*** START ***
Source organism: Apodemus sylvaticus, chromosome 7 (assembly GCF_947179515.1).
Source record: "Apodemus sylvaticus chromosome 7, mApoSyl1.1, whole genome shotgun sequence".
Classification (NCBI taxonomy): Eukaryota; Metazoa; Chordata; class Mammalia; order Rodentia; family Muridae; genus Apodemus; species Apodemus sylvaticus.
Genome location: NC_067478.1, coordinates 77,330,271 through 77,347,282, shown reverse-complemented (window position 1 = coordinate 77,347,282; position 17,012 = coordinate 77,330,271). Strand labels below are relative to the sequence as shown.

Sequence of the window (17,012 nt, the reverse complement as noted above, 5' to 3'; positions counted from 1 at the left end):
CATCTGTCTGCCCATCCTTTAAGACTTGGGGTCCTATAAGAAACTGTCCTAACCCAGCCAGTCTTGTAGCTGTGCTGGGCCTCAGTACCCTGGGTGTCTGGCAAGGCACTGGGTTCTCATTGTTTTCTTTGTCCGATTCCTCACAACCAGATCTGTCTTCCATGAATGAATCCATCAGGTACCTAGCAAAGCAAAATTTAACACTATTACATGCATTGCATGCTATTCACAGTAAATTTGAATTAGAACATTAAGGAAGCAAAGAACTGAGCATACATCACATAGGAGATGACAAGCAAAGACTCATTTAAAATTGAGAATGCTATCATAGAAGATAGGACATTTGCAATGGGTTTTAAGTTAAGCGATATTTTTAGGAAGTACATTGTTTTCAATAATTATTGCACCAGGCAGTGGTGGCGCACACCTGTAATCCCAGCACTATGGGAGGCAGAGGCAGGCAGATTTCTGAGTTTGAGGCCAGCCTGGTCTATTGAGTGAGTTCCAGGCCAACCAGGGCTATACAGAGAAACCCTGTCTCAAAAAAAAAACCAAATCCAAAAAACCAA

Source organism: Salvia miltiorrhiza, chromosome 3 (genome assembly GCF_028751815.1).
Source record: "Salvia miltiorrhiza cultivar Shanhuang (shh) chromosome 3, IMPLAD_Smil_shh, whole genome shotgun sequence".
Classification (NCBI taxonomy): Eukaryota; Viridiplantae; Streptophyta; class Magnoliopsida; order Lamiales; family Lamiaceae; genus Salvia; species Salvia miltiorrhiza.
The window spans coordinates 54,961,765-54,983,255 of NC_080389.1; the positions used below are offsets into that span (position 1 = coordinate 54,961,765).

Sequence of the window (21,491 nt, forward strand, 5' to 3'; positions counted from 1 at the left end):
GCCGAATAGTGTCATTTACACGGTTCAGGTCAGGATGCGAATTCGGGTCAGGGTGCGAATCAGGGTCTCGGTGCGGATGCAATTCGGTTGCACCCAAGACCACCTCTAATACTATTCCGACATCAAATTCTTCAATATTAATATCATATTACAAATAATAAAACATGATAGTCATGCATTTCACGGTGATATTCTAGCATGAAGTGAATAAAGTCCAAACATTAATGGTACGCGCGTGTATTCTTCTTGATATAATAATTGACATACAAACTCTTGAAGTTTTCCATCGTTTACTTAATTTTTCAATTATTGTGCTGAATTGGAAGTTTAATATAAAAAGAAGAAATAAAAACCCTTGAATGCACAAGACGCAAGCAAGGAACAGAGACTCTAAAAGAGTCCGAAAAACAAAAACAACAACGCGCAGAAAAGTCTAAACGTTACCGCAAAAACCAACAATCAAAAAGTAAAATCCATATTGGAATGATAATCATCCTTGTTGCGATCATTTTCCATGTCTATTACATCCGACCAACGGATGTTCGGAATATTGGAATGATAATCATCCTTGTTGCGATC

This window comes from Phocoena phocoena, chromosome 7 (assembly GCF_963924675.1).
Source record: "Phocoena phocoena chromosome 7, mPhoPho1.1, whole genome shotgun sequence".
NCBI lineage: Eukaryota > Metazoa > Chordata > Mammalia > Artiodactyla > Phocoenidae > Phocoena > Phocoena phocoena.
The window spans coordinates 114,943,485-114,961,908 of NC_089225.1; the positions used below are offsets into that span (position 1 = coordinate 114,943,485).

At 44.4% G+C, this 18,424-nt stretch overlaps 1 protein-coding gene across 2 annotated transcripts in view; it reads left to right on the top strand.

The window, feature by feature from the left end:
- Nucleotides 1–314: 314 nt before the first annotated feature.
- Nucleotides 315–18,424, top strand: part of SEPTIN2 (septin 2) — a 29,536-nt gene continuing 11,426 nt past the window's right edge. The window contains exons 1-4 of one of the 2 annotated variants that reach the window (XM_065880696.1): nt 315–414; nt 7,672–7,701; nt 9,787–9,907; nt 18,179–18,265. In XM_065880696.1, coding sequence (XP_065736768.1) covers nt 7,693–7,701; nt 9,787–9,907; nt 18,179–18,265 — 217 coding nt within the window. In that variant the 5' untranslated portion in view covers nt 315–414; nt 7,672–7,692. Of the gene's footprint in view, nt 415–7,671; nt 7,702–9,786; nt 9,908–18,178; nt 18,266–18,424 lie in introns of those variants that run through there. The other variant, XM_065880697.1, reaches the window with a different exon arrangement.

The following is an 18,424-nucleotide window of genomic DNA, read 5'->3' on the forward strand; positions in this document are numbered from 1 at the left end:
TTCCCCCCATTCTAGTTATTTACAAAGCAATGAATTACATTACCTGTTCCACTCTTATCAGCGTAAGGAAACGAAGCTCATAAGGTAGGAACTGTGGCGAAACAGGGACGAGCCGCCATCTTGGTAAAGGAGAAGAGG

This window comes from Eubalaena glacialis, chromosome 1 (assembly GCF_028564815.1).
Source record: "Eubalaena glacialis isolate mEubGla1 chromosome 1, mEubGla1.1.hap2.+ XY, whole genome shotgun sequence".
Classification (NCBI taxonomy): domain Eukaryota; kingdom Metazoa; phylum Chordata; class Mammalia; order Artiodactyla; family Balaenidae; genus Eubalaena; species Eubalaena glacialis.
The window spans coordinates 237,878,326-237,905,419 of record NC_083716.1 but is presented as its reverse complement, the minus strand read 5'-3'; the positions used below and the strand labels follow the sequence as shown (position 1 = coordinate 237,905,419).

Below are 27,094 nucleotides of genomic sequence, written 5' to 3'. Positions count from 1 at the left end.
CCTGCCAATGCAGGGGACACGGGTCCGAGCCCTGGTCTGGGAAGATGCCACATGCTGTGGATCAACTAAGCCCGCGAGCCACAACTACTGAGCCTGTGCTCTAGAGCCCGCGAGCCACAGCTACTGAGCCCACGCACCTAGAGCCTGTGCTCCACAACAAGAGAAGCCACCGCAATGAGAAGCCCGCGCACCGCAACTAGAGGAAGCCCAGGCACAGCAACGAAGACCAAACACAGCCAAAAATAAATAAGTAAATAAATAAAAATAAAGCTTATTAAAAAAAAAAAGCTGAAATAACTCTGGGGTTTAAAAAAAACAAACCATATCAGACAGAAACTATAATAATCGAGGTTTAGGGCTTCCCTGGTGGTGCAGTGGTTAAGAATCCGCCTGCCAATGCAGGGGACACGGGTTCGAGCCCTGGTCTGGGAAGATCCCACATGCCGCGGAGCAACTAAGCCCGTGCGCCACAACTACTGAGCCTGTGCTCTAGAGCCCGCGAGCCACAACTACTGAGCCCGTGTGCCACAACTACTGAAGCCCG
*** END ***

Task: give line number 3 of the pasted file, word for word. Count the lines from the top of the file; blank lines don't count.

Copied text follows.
Classification (NCBI taxonomy): Eukaryota; Metazoa; Chordata; class Mammalia; order Rodentia; family Muridae; genus Apodemus; species Apodemus sylvaticus.